|Muqtada returns to political scene
By Valentinas Mite
PRAGUE - Young Shi'ite cleric Muqtada
al-Sadr's movement is capitalizing on popular
discontent with the US-led occupation.
Yahia Said, a researcher on Iraq and other
transitional nations at the London School of
Economics, told RFE/RL that the United States has
been slow to present a withdrawal schedule and the
Iraqi government is unwilling to press the issue.
Said said that the size of a recent
demonstration of Muqtada's supporters indicates
that there is a groundswell of popular support for
the withdrawal of foreign troops. He said that
Muqtada is exploiting this situation, perhaps with
a view to winning the next elections.
"Opinion polls suggest that around 60% -
between 50 and 60% - of Iraqis want foreign troops
out of the country as soon as possible. And they
expect the government to do something about it,
the elected government," Said said.
said that although Muqtada's movement officially
boycotted the January parliamentary elections, it
has some two dozen sympathizers in parliament.
Most of those, he said, are within the ranks of
the dominant Shi'ite United Iraqi Alliance bloc.
One of those sympathizers, Salam
al-Maliky, this week read out to the assembly
Muqtada's key demands. They include the withdrawal
of foreign troops, the speeding up of former
dictator Saddam Hussein's trial, and the release
of Iraqis held in US-run prisons.
though Muqtada is not in parliament, Said said he
has a lot of political influence. Muqtada is also
believed to have good relations with the Sunni
Association of Muslim Clerics.
that Muqtada's political weight is partly due to
his militia, the Mehdi Army, still being a
fighting force. "Nobody disarms in Iraq,
unfortunately," he said. "All these politicians
keep militias ready at hand in case the political
process doesn't go the way they like. It's an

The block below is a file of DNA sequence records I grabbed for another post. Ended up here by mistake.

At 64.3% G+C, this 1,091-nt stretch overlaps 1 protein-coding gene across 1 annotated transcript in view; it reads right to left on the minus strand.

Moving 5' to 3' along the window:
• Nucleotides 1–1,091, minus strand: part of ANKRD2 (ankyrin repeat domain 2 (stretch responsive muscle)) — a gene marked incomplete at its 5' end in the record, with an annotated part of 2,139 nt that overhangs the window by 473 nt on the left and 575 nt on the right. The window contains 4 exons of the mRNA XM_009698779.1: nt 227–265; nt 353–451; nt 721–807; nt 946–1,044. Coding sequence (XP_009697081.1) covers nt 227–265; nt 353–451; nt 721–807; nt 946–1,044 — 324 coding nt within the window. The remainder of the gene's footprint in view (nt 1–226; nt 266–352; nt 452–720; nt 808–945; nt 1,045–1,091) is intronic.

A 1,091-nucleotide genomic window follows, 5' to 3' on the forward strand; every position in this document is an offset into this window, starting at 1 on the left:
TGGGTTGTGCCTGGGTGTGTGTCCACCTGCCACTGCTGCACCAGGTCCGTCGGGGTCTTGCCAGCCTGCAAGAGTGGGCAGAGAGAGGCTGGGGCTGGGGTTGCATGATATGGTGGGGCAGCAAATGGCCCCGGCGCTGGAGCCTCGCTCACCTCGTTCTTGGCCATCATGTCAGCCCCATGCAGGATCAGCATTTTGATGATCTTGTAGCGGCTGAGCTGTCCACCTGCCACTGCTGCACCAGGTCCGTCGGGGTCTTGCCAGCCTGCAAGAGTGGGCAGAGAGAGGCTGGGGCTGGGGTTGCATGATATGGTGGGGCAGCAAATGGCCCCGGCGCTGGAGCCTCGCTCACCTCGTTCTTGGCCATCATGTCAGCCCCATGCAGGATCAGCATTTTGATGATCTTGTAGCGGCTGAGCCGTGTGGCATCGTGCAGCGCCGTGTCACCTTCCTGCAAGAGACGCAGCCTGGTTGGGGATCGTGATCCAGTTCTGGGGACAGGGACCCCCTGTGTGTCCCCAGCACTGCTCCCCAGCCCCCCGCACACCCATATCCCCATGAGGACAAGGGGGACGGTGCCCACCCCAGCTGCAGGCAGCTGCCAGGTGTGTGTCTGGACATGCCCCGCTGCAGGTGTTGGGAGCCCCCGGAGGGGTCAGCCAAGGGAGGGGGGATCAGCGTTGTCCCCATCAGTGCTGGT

Said added that there
could be a crisis if the Mehdi Army resurfaces.
Other analysts, however, are not convinced
of the extent of Muqtada's influence. David
Hartwell is Middle East editor at Jane's Sentinel
Security Assessments. He is not sure that Muqtada
is as influential as the anti-occupation
demonstration might indicate.
said, Muqtada's demands for US withdrawal are not
as radical as they might seem, as many parties now
in parliament have this demand in their election
programs. "I think the parties already within the
parliament will probably articulate most of what
al-Sadr is saying," he said. "I think al-Sadr is
able to mobilize those closest to him and to those
from al-Sadr City [a district of Baghdad]."
Despite Muqtada's demands and the growing
support for an end to the military occupation, it
doesn't look like US or coalition troops are
leaving any time soon.
During a surprise
visit to Baghdad this week, US Defense Secretary
Donald Rumsfeld said that there was no exit
strategy in place for the some 140,000 US soldiers
stationed in Iraq. Rumsfeld said that their exit
depends on the readiness of Iraqi security forces,
who are being trained by the Americans. The
country's new leadership has also said Iraqi
forces are unprepared to take over from US-led
Hartwell says the US wants to pull
out troops only when the insurgency is brought
under control. "I think they are very, very
anxious not be seen to be getting out before the
insurgency has been, as they say, brought under
control, or at least brought to a level that is
manageable for the Iraqi security forces to take
over," he said.
Iraq has experienced a
surge of violence over the last week. On Sunday,
reports say militants killed at least eight Iraqis
in various attacks aimed at the police and
government employees. Meanwhile, the US military
said three American troops were killed and seven
others wounded as insurgents fired mortar rounds
late Saturday at a Marine base near Ramadi, west
Meanwhile, rumors continue to
swirl over what appears to be a mass
hostage-taking in a town south of Baghdad. US and
Iraqi troops have reportedly launched an operation
to free an estimated 150 Shi'ite hostages. The
hostages were taken in the town of Madaen, 40
kilometers outside of Baghdad. Sunni gunmen have
allegedly threatened to kill the hostages unless
all of the town's Shi'ites left.
analysts agree that Iraqi politicians understand
that without foreign troops the country could well
disintegrate into civil war.
(c) 2005, RFE/RL Inc. Reprinted with the
permission of Radio Free Europe/Radio
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